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Friday, February 04, 2011

That 'Sputnik moment'

It may well be that I am too young but I was left highly bemused by the analogy with which Rhodri Morgan started his Plenary speech on education on Wednesday. It is not that I have never heard of Sputnik, just that I have never had a Sputnik moment:

Rhodri Morgan: I would like to compliment the Minister on his 40-minute Sputnik-moment speech this morning. Those of us who are old enough to remember Sputnik going up all remember why the phrase 'Sputnik moment’ came into being. It happened when American educators panicked to some degree at the thought that the Russians were ahead of them, and the American press was full of articles that were broadly entitled 'What little Ivan knows that little Johnny doesn’t’.

Was Rhodri saying that the Education Minister was panicking about his own poor performance? We never found out. There is no doubting the former First Minister's grasp of mental arithmetric however:

I remember taking a mental arithmetic test in the 11-plus and being asked the following question, which you would not be asked now: 'You have 49 cigarette butts. It takes seven cigarette butts to give you a smokable cigarette. How many cigarettes would you get from 49 butts?’ Of course, the answer for those who failed the 11-plus was seven, and the answer for those who could think ahead to what the teacher was looking for was eight. That is because you could reuse the seven butts that you got the second time around to give you a second extra cigarette. You would not be asked that these days. That is the application of a life skill to a mathematical problem that would not be usable today. This is about having a balance between pupils doing repeat exam papers and understanding the curriculum that they are being taught.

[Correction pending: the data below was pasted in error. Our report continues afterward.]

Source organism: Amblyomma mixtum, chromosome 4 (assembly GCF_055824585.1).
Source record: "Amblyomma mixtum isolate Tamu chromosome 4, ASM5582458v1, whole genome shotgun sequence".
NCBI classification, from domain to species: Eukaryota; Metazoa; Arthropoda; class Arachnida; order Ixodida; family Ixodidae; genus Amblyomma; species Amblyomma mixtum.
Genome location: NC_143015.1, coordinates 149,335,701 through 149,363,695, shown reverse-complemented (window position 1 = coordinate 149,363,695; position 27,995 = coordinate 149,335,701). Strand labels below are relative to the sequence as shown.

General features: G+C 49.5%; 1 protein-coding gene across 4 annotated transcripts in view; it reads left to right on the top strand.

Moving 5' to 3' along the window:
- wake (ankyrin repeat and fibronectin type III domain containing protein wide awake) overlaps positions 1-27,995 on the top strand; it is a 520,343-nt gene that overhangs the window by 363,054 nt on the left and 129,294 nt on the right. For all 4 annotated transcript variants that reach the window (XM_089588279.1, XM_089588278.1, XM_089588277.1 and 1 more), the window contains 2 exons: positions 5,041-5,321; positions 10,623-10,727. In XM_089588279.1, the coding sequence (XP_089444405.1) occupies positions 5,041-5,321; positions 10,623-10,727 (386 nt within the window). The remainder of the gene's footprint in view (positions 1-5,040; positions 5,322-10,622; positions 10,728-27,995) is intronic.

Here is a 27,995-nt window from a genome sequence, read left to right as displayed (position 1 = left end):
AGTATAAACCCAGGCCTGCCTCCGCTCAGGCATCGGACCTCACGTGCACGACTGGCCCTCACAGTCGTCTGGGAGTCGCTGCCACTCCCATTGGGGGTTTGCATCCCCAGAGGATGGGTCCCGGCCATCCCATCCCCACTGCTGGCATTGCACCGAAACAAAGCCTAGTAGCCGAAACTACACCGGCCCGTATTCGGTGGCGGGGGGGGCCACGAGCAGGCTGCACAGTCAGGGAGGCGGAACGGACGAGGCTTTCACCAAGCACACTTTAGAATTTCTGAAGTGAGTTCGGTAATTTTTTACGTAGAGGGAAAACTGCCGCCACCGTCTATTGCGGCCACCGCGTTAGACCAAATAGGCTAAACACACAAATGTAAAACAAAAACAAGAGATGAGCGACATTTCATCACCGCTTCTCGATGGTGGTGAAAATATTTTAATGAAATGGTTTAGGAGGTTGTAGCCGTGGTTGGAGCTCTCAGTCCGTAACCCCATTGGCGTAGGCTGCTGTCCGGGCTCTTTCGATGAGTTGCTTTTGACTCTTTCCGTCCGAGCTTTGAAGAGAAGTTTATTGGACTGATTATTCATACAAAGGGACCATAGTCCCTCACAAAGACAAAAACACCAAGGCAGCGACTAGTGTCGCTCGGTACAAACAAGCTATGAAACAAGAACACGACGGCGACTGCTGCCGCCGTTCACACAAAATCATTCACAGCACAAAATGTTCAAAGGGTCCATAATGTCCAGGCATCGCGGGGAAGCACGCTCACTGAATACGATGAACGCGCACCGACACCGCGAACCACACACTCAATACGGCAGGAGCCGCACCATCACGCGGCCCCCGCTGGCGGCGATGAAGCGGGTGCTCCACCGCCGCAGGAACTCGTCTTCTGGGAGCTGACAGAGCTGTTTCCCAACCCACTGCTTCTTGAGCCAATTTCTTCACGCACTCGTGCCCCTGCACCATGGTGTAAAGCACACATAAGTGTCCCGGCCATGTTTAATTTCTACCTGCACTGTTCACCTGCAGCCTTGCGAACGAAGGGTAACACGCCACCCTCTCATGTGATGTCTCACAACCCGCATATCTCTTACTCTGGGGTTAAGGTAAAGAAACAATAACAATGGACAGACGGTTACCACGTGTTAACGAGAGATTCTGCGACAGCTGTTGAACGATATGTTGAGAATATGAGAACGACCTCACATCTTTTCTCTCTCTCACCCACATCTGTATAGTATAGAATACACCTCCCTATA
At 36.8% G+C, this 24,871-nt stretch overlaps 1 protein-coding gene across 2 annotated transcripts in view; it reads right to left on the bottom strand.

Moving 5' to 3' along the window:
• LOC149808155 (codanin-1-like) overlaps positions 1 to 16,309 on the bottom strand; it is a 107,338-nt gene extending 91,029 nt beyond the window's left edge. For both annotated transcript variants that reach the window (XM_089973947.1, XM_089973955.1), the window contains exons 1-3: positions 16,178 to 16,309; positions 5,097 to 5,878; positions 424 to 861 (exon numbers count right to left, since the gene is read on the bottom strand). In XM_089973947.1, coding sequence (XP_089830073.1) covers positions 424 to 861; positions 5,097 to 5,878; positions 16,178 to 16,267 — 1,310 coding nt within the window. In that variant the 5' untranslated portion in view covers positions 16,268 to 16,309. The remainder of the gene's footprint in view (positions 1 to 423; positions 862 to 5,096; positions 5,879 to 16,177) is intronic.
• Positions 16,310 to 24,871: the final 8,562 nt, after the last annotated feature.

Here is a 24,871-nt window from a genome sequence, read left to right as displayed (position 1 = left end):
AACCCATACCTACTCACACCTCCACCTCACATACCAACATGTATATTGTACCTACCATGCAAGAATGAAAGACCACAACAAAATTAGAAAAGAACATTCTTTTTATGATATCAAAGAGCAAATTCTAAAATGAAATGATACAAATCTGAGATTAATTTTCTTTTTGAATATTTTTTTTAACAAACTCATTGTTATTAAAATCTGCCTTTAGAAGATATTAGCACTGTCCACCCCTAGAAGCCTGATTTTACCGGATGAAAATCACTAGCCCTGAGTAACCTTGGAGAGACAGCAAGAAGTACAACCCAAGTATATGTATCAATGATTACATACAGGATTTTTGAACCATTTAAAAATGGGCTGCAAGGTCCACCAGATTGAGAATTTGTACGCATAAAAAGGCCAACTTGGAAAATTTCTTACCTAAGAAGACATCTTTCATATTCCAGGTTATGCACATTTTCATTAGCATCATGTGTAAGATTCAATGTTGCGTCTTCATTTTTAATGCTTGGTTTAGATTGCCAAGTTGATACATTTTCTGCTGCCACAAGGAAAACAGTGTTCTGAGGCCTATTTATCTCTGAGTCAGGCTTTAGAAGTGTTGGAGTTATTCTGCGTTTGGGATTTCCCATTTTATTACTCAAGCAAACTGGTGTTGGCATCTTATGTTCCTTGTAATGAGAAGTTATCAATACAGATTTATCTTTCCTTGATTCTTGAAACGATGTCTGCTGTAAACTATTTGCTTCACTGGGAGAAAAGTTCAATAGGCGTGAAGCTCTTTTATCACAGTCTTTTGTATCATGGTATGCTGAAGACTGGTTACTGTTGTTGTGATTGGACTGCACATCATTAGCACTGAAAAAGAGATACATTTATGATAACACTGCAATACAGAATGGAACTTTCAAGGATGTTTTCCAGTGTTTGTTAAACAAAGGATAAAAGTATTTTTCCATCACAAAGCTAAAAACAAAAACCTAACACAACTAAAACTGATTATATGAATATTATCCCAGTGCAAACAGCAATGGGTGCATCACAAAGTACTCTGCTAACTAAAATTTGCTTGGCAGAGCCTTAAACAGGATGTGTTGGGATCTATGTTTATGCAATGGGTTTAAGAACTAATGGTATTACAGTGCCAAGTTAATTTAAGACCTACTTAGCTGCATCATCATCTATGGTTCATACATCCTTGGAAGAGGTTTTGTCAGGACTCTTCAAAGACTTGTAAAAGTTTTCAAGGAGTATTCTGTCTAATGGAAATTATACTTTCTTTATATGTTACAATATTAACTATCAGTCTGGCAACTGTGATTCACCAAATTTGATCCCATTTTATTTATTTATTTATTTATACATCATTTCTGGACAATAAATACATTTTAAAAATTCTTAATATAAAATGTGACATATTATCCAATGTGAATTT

As Rhodri said, it is not the sort of question you would find in today's classroom, especially following the smoking ban that his administration oversaw.
It's kind of funny that the Welsh Assembly is into President Obama's use of the catch-phrase "Sputnik moment" in the context of a perceived innovation race with China et al.

As to innovation in Wales: "What's happening dudes?"

I haven't done another issued patent check on, e.g., Swansea University, but I seriously doubt if the Swansea University are patenting much of their innovation in the USA. In fact Swansea University seems to spend a lot of time blowing steam/rhetoric about this, that and the other thing.

So what's happening at Swansea University which is waving the innovation flag in support of its' new campus east of the city?

Well, Swansea University didn't make it into the top 100 world ranked universities, nor into the top 200... no sirree, and not into the top 300, and some argue that Swansea University is a world ranked university – well, it is, it’s ranked somewhere, just not in the top 300; in fact Wales still doesn’t have a single university in the top 100 tier whereas Scotland has three.

Innovation - Swansea University yaps on about it, yet its patent filing rate is ... where? Well, in the USA it’s down in the mud.

Oh, what about the millions spent on its' supercomputer - how many issued patents did that generate? Well, in the USA ... well ... not many...

But hey Swansea University could generate 10,000 jobs in partnership with Rolls Royce... and there will be 2,000 lectureships on the new campus...

Hang on, how many people does Rolls Royce employ at its Derby works? Ya know, the place where Rolls Royce actually makes the airliner engines? Oh, about the same number ... so Swansea University will be going ‘nose to nose’ with Rolls Royce's famous Derby works?

How many of those 2,000 lectureships will merely be transfers from its main campus?
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